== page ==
IAS 12 does not specifically address how intra-group profits and losses should be measured for tax purposes. It says that the expected manner of recovery or settlement of tax should be taken into account.
A subsidiary sold goods costing $10 million to its parent for $11 million, and all of these goods are still held in inventory at the year-end. Assume a tax rate of 30%.
The question is: What are the deferred tax implications?
The unrealized profit of $1 million will have to be eliminated from the consolidated income statement and from the consolidated balance sheet in group inventory. The sale of the inventory is a taxable event, and it causes a change in the tax base of the inventory. The carrying amount in the consolidated financial statements of the inventory will be $10 million, but the tax base is $11 million. This gives rise to a deferred tax asset of $1 million at the tax rate of 30%, which is $300,000 (assuming that both the parent and subsidiary are resident in the same tax jurisdiction).
Temporary Differences Not Recognized For Deferred Tax
There are some temporary differences that are not recognized for deferred tax purposes. These arise from:
- the initial recognition of certain assets and liabilities
- investments when certain conditions apply
The IAS does not allow a deferred tax liability for goodwill on initial recognition or where any reduction in the value of goodwill is not allowed for tax purposes. Because goodwill is the residual amount after recognizing assets and liabilities at fair value, recognizing a deferred tax liability in respect of goodwill would simply increase the value of goodwill; therefore, the recognition of a deferred tax liability in this regard is not allowed. Deferred tax liabilities for goodwill could be recognized to the extent that they do not arise from initial recognition.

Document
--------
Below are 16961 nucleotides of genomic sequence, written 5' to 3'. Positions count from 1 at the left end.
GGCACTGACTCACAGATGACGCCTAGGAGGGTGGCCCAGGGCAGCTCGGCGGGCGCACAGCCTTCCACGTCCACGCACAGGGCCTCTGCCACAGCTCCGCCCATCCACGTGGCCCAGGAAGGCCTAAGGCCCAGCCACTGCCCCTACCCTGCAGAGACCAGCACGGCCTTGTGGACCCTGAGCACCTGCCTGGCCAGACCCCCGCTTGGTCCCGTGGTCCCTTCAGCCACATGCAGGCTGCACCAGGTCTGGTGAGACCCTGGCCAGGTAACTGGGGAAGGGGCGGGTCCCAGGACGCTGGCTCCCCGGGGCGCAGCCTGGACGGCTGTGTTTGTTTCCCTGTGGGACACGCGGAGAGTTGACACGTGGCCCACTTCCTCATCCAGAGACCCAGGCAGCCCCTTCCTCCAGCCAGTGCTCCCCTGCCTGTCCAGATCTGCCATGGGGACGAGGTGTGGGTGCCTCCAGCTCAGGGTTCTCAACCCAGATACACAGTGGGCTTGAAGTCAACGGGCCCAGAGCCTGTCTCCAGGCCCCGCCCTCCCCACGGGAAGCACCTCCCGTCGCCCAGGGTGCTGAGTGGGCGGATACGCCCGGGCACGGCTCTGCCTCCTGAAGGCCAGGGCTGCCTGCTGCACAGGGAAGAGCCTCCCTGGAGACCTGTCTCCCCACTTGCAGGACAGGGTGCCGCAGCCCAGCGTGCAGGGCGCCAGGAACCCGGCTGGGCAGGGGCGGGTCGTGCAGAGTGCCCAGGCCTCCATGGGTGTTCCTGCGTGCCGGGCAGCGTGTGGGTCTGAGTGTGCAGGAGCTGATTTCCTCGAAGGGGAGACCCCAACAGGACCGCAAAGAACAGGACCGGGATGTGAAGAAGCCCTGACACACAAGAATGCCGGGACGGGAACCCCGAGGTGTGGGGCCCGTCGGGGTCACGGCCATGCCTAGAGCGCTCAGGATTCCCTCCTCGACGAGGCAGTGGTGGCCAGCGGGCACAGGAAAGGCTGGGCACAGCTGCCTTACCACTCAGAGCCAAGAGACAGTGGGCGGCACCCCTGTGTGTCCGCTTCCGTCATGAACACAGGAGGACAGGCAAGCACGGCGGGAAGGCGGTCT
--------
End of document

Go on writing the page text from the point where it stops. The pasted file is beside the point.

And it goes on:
An entity has acquired a subsidiary, and goodwill arising on the transaction amounts to $20 million. Goodwill is not allowable for tax purposes in the entity’s jurisdiction. Tax rate for the entity is 30% and the subsidiary is 60% owned.
The question is: What is the deferred tax liability relating to goodwill and would taxable temporary difference arise if goodwill was allowable for tax purposes on an amortized basis?
The answer is Zero. A deferred tax liability should not be recognized for any taxable temporary difference which arises on the initial recognition of goodwill. Where goodwill is deductible for tax purposes on an amortized basis, a taxable temporary difference will arise in future years being the difference between the carrying value in the entity’s accounts and the tax base.
The second temporary difference not recognized is on the initial recognition of certain assets and liabilities which are not fully deductible or liable for tax purposes. For example: if the cost of an asset is not deductible for tax purposes then this has a tax base of nil.
Generally speaking this gives rise to a taxable temporary difference. However, the Standard does not allow an entity to recognize any deferred tax that occurs as a result of this initial recognition. Thus no deferred tax liability or asset is recognized where the carrying value of the item on initial recognition differs from its initial tax base. An example of this is a nontaxable government grant that is related to the acquisition of an asset. Note, however, that if the initial recognition occurs on a business combination, or an accounting or taxable profit or loss arises, then deferred tax should be recognized.